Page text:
It seems safe to say that Paul Krugman, the Nobel Prize-winning economist, was not entirely impressed with the US Federal Reserve's limited extension of quantitative easing on Tuesday. Here's what he told the New York Times yesterday: "The Federal Open Market Committee has spoken. What's my reaction? The Fed's current policy is grossly inadequate, logically bizarre, and slightly – but only slightly – encouraging."
New generation of martyrs
What would you do if you felt you were underpaid for your work guiding people round sites linked to the Tolpuddle Martyrs, the agricultural labourers transported to Australia in 1834 after protesting about wage cuts? Protest, of course, which is exactly what a group of professional tour guides in Dorset have been doing. Now 11 of them have gone on strike over the £26.65 a day they receive to show tourists around the Old Crown Court in Dorchester. Will their bosses see the irony?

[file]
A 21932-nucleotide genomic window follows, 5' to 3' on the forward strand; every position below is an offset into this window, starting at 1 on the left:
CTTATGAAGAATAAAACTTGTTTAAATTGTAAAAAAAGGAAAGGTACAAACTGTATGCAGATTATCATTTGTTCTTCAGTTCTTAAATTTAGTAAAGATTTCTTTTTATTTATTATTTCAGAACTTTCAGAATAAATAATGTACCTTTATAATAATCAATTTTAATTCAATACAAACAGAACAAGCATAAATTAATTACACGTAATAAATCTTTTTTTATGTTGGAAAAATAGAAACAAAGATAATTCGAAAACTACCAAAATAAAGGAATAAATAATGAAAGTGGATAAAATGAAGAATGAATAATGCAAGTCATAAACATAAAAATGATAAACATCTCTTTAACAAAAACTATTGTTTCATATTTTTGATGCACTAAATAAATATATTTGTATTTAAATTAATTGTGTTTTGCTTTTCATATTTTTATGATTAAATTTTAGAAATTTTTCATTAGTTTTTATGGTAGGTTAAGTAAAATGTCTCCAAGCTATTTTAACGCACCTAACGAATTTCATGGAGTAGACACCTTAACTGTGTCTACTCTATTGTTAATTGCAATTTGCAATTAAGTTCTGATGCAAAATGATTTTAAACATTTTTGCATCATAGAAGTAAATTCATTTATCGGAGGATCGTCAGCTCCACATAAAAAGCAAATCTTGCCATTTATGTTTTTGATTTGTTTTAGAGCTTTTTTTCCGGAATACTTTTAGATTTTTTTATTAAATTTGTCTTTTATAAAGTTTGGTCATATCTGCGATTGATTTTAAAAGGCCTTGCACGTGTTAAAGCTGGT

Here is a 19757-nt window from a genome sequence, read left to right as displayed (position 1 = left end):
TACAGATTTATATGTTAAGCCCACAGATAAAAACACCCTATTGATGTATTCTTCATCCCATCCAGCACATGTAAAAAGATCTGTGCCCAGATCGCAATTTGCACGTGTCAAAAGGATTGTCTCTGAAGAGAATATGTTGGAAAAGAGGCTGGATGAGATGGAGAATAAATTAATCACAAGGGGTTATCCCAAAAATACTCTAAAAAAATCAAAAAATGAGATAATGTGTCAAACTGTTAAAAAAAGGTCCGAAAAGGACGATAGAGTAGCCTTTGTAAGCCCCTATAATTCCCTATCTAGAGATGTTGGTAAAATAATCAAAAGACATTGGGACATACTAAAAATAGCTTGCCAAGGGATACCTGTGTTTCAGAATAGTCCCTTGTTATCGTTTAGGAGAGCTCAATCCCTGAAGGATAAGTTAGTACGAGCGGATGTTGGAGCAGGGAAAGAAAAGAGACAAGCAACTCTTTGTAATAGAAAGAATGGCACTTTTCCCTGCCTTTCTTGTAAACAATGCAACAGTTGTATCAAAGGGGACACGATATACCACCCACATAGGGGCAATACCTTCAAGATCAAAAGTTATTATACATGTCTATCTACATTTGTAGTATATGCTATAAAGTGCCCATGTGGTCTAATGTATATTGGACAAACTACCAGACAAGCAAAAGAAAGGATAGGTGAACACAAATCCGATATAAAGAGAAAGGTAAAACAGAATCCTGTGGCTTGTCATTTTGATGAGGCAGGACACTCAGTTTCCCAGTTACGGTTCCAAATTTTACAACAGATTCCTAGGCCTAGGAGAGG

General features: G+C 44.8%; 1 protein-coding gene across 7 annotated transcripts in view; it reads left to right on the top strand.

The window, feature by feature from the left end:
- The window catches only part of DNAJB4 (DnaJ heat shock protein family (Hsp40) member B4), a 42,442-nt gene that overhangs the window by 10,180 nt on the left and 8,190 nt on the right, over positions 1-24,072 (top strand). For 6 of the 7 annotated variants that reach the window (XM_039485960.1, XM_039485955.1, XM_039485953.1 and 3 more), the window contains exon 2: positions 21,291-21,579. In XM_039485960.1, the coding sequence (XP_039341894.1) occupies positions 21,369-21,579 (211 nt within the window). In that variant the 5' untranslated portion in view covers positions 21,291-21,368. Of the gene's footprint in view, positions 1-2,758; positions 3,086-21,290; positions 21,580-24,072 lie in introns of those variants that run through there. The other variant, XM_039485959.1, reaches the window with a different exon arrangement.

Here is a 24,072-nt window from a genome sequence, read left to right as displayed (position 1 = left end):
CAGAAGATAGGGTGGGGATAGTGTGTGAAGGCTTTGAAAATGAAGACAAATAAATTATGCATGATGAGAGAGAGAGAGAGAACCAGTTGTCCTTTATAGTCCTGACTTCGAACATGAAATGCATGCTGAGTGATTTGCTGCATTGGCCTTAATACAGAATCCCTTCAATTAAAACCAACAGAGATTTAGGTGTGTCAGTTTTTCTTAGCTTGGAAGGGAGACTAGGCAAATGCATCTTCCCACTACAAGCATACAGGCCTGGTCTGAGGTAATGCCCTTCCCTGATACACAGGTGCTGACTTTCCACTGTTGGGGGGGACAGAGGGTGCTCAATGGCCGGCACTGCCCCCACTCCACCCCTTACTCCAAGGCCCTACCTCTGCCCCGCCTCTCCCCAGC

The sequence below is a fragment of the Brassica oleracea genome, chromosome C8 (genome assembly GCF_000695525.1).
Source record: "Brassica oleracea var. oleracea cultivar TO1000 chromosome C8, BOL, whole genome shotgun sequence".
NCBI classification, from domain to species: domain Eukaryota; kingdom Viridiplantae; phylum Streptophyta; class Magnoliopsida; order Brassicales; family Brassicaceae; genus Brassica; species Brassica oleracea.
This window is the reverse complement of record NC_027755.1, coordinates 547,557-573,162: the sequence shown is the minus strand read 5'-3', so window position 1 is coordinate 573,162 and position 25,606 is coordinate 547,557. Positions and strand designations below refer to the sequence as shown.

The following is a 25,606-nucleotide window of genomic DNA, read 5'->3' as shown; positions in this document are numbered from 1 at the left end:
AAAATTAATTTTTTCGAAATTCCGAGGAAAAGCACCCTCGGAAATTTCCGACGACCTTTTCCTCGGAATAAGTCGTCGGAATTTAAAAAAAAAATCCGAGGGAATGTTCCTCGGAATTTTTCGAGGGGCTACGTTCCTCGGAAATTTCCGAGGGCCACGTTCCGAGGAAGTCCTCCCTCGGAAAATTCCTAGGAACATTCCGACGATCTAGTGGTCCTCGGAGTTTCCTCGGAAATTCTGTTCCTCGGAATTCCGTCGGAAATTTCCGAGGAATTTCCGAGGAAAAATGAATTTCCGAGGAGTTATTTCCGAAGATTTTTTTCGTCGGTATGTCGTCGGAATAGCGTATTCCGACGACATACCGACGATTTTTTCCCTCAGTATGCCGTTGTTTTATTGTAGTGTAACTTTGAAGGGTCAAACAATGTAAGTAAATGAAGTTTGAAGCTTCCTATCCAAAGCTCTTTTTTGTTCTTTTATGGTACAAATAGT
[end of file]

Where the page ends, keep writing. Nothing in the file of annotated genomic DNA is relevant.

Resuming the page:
Where to hear the word of God
Good news for Freesat viewers in need of a spot of divine inspiration. The latest new channel on the service, which is potentially available to up to 14 million homes, is God TV – offering "a 24-hour line-up of exclusive Christian programming". The boss, Rory Alec, adds: "Freesat will enable more viewers in the UK to experience our unique schedule, with the added bonus that it has no subscription fee or monthly bills." God moves in mysterious ways, but at least this one is free.
Driving a hard bargain
Do as I say, not as I do – that seems to be the message from executives when it comes to company cars. A report published today by accountant PricewaterhouseCoopers reveals that companies are becoming ever more tight-fisted about the cars they offer staff, reducing the choice of vehicle available or limiting staff to diesel-only models, for example. Naturally, PWC adds, 80 per cent of chairmen and chief executives are allowed to choose whichever car they want.